Don’t Have an Appointment, Who Cares?!

February 19, 2013

The NASC Sports Marketplace is an invaluable networking opportunity, so make sure to do your research! Your first priority is to study up on participating event owners, so you know their needs and wants. Then, make your selections and prioritize them.

You will receive your appointment schedule in early April, which will outline who you will be speaking with at the Symposium. Didn’t get matched up with everyone you wanted to meet? Don’t stress! The 2013 NASC Symposium schedule is packed with networking opportunities, so there is no reason not to hit everyone on your “must-see” list.

Read on for more tips on how to make connections during the 2013 NASC Symposium.

  • Meals:
    Everyone has to eat, right? Make plans to meet with potential clients during the continental breakfast or sit next to one another at lunch. In fact, Tuesday’s lunch is specifically planned as a networking opportunity on the Marketplace floor.
  • Receptions:
    The Symposium’s evening receptions are organized specifically to give attendees the opportunity to network, so make sure you attend! These events are the perfect time to introduce yourself to that rights holder or the host city your group would love to go visit.
  • Rapid RFP Review Sessions:

New in 2013, this structured opportunity will allow attendees to spend eight minutes with participating event owners in small groups.  You’ll be able to hear details about events currently up for bid, ask questions and share business cards.

  • Reach out early:

Contact event owners in advance and use your downtime wisely. Make plans to catch up at with someone at one of the general sessions or during a break.

  • Extra Innings:

Before calling it a night, stop in and enjoy your favorite drink with a fellow attendee or potential client. Exchange a business card and make plans to follow-up the next day or when you return home.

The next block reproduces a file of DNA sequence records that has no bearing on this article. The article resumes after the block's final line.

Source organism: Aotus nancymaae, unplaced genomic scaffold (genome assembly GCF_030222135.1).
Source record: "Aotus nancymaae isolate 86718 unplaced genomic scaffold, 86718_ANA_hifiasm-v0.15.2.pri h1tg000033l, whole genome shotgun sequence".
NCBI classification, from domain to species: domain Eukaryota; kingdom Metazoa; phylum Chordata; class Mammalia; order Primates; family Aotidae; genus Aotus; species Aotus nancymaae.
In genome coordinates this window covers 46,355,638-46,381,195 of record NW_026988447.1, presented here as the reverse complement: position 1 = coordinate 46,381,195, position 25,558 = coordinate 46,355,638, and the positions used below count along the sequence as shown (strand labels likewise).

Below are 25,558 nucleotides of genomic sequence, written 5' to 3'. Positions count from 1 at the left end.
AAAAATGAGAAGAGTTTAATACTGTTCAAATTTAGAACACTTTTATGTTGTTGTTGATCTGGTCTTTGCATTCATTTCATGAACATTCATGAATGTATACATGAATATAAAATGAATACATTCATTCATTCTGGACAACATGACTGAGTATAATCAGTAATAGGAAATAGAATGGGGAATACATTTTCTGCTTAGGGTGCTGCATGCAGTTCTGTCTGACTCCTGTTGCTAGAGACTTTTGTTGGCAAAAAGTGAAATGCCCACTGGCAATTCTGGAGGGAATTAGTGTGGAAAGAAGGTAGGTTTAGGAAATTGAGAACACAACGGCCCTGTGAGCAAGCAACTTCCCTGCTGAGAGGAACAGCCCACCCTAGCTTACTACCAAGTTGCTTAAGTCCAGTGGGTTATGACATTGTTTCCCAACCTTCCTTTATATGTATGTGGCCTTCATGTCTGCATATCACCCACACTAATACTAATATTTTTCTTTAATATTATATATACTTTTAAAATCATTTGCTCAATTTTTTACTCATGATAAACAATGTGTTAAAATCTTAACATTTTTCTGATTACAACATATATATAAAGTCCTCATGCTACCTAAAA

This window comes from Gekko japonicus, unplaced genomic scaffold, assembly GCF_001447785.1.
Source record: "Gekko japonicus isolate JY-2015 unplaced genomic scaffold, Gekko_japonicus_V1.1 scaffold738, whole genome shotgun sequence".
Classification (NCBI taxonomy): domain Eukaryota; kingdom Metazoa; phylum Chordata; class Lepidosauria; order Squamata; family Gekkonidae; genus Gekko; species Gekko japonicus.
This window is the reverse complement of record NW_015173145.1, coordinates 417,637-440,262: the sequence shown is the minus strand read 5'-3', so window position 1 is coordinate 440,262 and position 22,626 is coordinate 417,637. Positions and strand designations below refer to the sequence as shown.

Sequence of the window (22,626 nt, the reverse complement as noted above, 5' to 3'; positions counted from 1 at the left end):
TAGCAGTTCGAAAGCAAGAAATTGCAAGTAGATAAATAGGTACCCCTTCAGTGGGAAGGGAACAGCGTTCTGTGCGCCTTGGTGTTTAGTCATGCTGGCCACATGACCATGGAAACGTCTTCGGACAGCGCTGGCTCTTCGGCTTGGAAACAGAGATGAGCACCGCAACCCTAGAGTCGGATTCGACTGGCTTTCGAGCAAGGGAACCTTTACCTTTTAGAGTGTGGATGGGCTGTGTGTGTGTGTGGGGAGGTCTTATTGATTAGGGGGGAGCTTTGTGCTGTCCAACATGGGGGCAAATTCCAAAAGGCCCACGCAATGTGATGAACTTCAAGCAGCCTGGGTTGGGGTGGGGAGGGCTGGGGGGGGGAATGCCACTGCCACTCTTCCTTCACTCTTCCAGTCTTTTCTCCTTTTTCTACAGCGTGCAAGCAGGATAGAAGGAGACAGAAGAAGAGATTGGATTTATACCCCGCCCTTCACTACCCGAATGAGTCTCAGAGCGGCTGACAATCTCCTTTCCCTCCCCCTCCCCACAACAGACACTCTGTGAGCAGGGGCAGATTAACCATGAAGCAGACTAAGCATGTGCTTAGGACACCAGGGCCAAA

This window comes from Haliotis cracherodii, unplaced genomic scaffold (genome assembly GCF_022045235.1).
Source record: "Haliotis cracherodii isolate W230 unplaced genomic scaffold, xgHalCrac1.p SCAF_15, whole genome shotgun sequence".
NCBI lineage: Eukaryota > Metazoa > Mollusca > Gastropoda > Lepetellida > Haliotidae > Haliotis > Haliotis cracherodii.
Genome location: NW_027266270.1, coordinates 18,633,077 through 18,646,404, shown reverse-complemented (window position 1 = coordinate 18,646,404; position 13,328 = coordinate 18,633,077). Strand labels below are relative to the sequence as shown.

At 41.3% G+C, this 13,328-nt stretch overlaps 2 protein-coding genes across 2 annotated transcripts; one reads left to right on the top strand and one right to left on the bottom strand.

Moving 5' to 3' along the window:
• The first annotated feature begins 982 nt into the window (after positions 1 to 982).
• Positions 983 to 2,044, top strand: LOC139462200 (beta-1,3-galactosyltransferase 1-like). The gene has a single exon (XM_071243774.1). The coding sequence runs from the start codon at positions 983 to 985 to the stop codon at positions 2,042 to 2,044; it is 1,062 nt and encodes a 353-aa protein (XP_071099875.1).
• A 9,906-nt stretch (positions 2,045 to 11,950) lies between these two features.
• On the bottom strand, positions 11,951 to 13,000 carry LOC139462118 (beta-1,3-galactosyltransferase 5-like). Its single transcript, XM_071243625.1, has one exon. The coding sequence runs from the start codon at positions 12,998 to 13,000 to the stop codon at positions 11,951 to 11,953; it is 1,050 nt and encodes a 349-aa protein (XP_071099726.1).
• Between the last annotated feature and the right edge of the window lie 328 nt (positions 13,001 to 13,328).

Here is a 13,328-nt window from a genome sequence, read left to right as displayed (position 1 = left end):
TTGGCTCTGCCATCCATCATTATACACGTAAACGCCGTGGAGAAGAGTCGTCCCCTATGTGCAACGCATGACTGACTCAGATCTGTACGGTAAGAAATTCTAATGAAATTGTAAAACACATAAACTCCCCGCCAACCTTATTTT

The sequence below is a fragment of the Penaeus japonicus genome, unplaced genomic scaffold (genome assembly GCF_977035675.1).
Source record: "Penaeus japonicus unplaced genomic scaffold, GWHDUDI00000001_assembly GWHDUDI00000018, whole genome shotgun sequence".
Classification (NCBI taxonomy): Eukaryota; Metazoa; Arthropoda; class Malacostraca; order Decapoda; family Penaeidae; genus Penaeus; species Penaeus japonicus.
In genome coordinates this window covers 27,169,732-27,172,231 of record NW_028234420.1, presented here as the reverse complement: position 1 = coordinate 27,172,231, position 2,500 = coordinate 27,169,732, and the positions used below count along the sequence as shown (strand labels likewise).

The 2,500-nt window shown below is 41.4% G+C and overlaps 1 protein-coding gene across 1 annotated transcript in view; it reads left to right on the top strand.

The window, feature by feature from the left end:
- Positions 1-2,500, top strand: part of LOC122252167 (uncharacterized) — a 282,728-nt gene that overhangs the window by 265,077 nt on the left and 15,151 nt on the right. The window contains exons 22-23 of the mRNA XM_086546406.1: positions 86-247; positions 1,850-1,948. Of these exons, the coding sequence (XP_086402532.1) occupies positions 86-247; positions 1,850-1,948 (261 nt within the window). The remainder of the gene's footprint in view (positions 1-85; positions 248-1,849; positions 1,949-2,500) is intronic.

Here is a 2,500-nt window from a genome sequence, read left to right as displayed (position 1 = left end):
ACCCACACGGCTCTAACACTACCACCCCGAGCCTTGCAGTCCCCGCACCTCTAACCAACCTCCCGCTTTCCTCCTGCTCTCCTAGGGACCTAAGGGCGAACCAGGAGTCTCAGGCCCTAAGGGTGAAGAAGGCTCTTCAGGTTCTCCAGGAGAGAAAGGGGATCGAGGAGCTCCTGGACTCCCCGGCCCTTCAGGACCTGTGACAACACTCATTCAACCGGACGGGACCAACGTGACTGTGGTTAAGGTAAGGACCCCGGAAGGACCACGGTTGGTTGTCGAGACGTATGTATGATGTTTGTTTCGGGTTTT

There are opportunities around every corner during the Sports Event Symposium, so take advantage of the event and don’t worry if you don’t have an appointment!

Laura_Headshot

Laura Gurreri is the Director of Sales at the York County Convention and Visitors Bureau where she has been since 2002.  After a facility audit in 2007, Laura was instrumental in developing Sport York, a brand dedicated to promoting York County as Pennsylvania’s Premier Sports Destination.  This renewed focus on sports tourism was key to securing numerous state, regional and national events including the Keystone State Games, South Atlantic Figure Skating Championships and the National Horseshoe Pitchers World Tournament.

Bid Preparation & Presentation: Responding to the RFP

February 14, 2013

Ever wonder why you didn’t get the event? We all have methods for responding to RFP’s and perhaps that’s where you fell short. Here are some tips for responding to RFP’s that might help you the next time you target an event for your community.

Being a Know-It All

Before you respond, there are several things you should “know” when you make your decision.

1)      KnoW your approach – Are you the Shotgun (throw yourself at anything that comes along) or the Rifle (targeting specific events). As you progress to the step of making your decision, knowing your approach will help you find a better success rate because you’ll be more focused.

2)      KNOW YOUR METRICS FOR SUCCESS – Too often we focus strictly on head-in-beds or economic impact. While the metric threshold for each event will vary due to event size, it’s important to consider all the metrics you wish to use in evaluating your approach. Are there media impacts (TV/webcasts) associated with the event? Are there opportunities to attract a new sponsor: one other than the “usual suspects”?

3)      KNOW YOUR SUCCESS RATE – No metric is more important than knowing your own success rate. It’s the only measure of how well you’re doing and how efficient you are with your valuable, yet often limited, resources

Build a Go/No-Go Matrix

Everyone should have a set of metrics from above, along with potential risks, that is used to reach a decision on whether or not to pursue the event. If you don’t, you’re probably closer to the “Shotgun” model.

Know the RFP Critical Elements

Every RFP has 6 critical elements. Make sure they are all there, or begin asking questions. The six critical elements are: 1) History of the NGB and Event; 2) Scope of Services for both NGB and Host; 3) Required Proposal Contents; 4) Evaluation Criteria, Process and Timeline; 5) Financial Arrangements; 6) Venue Specifications

Fold Your Knowledge Into Your Response

1)      KNOW THE EVENT – If you haven’t actually seen the event, studied the operational issues, participant demographics and geography, you won’t be able to detail how you can enhance the event and participation.